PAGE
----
Helping viewers discover content from searches is an important element, although can be seen as more reactive to queries and searching around. Recommendation is more proactive: a process of keeping someone engaged. A good recommendation engine can have viewers watching for long spans of time, jumping from content to content and potentially seeing more ads as well. However, a recommendation engine faces hurdles in keeping this content relevant to the individual viewer.
Present challenges for recommendations
The value in recommendations is clear: to keep a viewer interested by recommending content they are likely to watch. Unfortunately, many implementations today fall short of this goal. In fact, 44 percent of consumers state that generated recommendations are rarely or never what they want to watch, according to a 2017 IBM report. Furthermore, the same survey in that report found that only 10 percent of consumers watch either most or all of the shows or movies that are recommended to them.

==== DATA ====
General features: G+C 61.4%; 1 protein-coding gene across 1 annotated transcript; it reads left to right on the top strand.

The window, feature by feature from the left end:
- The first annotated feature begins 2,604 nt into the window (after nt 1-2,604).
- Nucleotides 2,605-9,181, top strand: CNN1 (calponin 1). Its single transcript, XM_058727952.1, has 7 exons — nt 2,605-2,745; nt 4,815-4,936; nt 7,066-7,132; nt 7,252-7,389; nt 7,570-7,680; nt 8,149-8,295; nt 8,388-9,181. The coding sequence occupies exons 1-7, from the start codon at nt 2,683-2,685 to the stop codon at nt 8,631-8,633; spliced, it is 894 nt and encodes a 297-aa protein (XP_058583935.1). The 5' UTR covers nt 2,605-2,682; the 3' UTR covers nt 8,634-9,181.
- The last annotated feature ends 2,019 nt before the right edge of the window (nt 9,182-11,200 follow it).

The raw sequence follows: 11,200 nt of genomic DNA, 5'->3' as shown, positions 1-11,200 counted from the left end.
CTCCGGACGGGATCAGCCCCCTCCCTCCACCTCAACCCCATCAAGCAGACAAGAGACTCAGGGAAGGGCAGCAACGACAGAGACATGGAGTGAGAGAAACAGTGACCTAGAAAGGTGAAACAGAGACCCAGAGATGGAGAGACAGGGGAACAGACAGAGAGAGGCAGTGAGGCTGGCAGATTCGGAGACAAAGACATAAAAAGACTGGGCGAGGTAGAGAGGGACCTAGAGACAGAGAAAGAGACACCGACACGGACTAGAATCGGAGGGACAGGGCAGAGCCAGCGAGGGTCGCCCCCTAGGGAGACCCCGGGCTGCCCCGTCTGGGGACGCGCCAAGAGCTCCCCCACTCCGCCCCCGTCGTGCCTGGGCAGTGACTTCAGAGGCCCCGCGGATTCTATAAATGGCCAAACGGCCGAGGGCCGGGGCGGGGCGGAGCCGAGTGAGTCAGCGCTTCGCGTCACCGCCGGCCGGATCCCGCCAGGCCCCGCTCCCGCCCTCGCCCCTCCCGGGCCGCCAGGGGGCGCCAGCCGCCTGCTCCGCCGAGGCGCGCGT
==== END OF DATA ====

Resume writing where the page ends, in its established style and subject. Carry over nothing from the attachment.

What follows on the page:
This makes current recommendation methods appear inadequate. More content means more possibilities to match a viewer with appealing content, but also more chances that something is recommended that doesn’t appeal to them.
Thankfully, improvements are happening that are advancing how recommendation engines are able to work. Processes infused with AI go deeper into assets and enhance why content is being recommended.
Cognitive learning and recommendations
Advancements around the concepts of machine learning and AI are allowing publishers to parse and catalog a huge amount of information related to individual video assets. As libraries are growing, the value of using AI increases due to its capabilities to scale by allowing a system to automatically skim through videos and identify concepts, context and more. This is a process that might traditionally require someone to manually watch content once or multiple times to achieve a similar result.
Furthermore, this depth of information lends itself to evaluation and analysis, helping to bridge the gap for AI that will offer insights into patterns and similarities to better recommend content that appeals to the end viewer.